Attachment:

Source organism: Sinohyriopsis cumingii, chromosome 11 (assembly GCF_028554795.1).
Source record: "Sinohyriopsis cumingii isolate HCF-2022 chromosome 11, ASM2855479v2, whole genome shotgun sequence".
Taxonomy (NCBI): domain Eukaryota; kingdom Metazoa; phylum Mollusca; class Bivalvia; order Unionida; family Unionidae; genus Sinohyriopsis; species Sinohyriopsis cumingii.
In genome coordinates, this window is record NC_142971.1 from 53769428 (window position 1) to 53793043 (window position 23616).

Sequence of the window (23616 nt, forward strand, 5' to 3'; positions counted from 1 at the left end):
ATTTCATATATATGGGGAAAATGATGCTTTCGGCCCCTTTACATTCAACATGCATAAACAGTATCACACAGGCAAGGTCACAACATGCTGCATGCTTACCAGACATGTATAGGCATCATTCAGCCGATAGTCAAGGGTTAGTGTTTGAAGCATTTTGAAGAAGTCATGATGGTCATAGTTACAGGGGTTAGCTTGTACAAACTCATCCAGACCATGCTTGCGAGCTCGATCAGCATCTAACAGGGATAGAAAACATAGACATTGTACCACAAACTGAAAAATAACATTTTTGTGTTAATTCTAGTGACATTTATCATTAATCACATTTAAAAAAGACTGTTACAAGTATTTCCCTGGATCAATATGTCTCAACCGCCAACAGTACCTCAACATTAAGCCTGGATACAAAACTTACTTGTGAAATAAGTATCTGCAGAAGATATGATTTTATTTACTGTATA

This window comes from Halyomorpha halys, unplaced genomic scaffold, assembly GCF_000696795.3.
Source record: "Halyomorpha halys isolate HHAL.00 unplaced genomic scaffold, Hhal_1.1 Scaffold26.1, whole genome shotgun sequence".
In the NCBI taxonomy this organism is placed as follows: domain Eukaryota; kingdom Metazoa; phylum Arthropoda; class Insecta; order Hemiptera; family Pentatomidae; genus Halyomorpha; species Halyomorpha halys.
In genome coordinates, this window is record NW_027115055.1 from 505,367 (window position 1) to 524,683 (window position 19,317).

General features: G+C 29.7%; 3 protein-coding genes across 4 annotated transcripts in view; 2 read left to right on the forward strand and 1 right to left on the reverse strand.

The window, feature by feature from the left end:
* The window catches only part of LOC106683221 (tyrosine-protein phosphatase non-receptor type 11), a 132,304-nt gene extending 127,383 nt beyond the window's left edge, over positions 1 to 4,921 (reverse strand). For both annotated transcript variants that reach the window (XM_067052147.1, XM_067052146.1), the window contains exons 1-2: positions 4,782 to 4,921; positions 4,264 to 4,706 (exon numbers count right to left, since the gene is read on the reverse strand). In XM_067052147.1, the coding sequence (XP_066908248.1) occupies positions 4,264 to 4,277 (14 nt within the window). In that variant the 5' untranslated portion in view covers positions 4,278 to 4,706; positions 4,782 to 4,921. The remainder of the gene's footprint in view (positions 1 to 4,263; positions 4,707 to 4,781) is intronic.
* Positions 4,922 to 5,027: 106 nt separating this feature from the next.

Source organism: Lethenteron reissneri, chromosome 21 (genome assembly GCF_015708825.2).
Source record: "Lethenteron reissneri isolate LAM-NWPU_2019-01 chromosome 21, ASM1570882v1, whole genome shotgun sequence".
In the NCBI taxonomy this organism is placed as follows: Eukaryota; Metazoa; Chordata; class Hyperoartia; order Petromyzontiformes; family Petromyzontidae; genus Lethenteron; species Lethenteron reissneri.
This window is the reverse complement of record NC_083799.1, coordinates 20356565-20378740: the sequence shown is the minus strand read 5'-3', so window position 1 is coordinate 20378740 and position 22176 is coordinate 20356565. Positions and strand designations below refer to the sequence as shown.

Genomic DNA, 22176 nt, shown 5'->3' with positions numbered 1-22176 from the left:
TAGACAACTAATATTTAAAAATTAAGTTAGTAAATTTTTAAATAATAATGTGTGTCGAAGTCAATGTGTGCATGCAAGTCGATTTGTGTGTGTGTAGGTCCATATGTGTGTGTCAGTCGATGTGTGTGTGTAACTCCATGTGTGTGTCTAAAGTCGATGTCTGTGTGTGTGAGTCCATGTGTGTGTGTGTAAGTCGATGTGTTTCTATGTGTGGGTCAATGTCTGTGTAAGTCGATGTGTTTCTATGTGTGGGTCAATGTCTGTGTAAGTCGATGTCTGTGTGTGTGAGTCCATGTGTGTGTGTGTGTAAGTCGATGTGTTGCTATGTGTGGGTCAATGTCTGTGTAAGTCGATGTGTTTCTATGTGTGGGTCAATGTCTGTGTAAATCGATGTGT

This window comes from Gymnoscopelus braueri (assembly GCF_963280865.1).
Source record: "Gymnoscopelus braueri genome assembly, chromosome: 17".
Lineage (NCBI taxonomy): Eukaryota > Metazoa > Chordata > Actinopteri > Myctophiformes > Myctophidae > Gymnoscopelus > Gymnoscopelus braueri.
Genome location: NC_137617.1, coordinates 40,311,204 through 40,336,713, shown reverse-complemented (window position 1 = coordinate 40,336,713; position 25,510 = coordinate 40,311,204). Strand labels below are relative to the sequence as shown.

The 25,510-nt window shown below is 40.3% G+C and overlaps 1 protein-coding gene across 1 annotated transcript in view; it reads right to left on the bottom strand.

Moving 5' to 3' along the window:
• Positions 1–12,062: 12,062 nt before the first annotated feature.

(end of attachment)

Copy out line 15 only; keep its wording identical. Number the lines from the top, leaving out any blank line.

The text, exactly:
Source organism: Lethenteron reissneri, chromosome 21 (genome assembly GCF_015708825.2).